Other existing programs also encouraged the team to foster the idea of familiar spaces, for instance, the work done by the artist Miriam Simun. She created GhostFood, a food trailer that was located on busy streets (familiar spaces) of cities such as New York. GhostFood offered “scent-food” to the public. The experience involved inhaling particular foods’ scents (cod, peanut butter, and chocolate) while eating ingredients that imitated the texture of real food. Thus, the public could taste “illusions of food” and approach food in a different way. This experience made them think, for example, about food scarcity. In this case, the public was invited, not forced, to try these “illusions of food” and peek in the consequences of global warming on their daily lives in the future.
Why Art and Artists
Several initiatives have shown that art in collaboration with science can address hot-button issues. In 2001, for example, British artist David Buckland launched project Cape Farewell that for more than a decade has taken artists, filmmakers, writers, and climate scientists in expeditions to places such as the Andes, the Amazon, and the Arctic. Cape Farewell has allowed artists to gather material to inspire their art works by visiting places that are being threatened by global warming and can drastically change because of climate change. Another example is the documentary Chasing Ice that in 2012 showed poignant images of how fast glaciers are thawing in the Arctic—images we now see often in the news in print and online. Both projects used art as a mediator to communicate science, tackle public hostility toward scientific evidence on climate change, and face people who do not believe that human activity has caused climate change.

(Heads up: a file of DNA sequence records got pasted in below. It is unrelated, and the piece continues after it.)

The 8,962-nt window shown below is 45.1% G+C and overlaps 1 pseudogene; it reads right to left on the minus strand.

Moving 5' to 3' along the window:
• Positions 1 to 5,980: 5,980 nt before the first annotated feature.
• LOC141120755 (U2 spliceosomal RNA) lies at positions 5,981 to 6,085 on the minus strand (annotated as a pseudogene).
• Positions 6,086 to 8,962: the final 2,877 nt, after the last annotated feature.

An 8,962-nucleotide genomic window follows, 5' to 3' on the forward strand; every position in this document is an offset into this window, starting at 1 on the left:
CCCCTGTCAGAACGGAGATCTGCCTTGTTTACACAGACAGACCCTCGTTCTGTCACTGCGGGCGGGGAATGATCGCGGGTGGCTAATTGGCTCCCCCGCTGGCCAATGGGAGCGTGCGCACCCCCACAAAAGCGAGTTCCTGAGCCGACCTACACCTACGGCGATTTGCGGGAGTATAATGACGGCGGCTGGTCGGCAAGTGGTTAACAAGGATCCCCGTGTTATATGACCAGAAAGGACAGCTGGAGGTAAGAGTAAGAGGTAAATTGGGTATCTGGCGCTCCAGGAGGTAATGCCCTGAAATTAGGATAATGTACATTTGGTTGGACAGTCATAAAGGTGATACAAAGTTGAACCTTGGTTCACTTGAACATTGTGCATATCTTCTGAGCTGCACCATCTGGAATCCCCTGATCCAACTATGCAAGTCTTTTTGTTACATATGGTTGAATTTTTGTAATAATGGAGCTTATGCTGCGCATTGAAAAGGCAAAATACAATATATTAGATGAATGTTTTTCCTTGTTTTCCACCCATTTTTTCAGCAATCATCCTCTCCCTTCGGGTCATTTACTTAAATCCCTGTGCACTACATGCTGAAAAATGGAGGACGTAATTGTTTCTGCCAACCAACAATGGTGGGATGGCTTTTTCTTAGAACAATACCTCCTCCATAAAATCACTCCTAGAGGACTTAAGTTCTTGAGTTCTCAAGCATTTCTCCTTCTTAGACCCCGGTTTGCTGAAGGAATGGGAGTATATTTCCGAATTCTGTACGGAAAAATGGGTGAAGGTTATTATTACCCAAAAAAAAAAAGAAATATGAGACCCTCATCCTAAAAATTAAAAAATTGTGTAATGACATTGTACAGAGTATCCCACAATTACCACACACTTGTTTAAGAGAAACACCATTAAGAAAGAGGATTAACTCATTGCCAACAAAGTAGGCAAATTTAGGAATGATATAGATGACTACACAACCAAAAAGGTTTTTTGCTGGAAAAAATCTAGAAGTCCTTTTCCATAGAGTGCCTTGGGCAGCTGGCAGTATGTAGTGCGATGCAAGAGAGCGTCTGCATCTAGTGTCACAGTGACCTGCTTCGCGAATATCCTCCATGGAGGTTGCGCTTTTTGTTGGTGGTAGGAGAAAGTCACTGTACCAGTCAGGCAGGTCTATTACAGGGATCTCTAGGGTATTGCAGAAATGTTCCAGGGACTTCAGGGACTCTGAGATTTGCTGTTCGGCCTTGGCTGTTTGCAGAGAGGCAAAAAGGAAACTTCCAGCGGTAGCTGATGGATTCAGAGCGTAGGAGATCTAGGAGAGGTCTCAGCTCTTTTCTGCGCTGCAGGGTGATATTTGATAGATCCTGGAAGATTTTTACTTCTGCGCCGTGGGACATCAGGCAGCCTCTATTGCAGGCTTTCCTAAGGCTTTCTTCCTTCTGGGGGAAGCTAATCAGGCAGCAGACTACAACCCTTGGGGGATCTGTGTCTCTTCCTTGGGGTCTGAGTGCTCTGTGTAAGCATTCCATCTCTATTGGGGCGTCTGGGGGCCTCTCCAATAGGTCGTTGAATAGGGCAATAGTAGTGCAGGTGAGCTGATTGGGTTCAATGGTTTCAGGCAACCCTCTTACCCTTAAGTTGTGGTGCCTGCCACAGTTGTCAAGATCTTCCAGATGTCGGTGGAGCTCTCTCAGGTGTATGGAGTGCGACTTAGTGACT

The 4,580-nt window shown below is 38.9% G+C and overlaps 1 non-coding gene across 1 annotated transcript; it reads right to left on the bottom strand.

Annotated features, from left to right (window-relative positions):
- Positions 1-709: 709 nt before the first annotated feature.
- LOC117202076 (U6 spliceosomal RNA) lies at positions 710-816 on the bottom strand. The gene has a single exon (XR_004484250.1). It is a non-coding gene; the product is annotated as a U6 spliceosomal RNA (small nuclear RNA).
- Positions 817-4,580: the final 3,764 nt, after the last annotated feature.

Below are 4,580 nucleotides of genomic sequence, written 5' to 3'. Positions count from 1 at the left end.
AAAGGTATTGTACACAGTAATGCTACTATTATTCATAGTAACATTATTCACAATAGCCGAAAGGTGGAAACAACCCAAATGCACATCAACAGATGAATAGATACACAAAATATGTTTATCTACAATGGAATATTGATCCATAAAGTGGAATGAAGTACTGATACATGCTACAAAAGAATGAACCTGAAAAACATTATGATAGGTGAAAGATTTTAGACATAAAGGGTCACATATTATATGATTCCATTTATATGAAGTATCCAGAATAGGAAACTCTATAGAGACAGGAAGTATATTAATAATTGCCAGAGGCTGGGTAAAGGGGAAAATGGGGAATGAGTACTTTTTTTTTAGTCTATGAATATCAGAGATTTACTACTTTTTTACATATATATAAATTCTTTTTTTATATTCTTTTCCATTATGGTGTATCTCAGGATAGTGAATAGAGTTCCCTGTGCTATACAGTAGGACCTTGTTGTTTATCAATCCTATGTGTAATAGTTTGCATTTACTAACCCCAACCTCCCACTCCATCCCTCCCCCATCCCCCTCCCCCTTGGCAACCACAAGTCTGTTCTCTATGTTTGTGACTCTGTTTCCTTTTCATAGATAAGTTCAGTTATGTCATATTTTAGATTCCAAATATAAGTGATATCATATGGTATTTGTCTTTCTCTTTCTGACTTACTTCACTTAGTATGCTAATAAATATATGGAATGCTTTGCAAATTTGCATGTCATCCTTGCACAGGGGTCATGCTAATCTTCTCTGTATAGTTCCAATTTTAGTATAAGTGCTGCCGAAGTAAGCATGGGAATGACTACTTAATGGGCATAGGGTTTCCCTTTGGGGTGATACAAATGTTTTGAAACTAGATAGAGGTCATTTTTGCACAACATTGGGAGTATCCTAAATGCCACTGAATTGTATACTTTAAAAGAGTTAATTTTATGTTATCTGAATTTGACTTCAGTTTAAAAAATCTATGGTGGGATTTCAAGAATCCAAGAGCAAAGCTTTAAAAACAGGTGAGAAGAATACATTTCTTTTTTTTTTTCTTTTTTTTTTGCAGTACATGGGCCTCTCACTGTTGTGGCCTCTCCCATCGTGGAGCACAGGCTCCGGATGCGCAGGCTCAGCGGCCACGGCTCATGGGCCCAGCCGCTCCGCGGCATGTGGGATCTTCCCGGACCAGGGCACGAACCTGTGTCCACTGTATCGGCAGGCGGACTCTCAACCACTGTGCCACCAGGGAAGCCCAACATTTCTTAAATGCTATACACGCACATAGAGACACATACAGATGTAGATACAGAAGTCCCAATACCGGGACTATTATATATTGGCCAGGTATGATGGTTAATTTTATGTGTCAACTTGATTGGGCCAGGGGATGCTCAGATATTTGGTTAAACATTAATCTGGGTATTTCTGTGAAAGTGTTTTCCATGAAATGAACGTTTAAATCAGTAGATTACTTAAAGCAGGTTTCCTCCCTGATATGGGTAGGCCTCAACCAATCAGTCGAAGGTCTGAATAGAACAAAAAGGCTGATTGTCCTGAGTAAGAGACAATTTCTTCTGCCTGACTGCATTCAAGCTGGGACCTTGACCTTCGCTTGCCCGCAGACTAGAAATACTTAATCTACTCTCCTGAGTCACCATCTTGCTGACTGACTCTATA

Initiatives such as Cape Farewell are based on the idea that science and culture are closely related because artists are likely to be trusted by their communities. Artists know how to represent people’s values and fears, beliefs, and attitudes toward science. This group believes that art can narrow the distance between the public’s personal world and evidence by appealing to people’s emotional identification with science issues, as the Physics Bus and GhostFood projects have done.
In one of the sessions, the team specifically thought about whether it is possible to change people’s minds by appealing to them with more than
data. As part of the discussion, members listened to the episode “The Incredible Rarity of Changing Your Mind” from the radio show This American Life. The episode tells the story of a person who changed his opinion on gay marriage after being visited by a gay man who shared the obstacles he has overcome for being gay. The conversation seems to have made the citizen rid himself of some views he had regarding gay marriage.
In that sense, the team thinks artists and their ability to represent different views in creative ways can effectively appeal to people’s emotional identification and help clarify misinformation around controversial issues. As well, art-science collaborations can enhance “fewer and better disagreements” in science, as Fischhoff suggested the goal of science is.
Based on these ideas, the team’s proposal aims to give agency to artists to address hot-button issues in science through art projects. To better accomplish that objective, the program will give artists the unique opportunity to experience science with scientists in their labs through a residency of at least 2 weeks. It will also provide scientists with the opportunity to learn more about the creative process of art by working directly with artists.
This page intentionally left blank.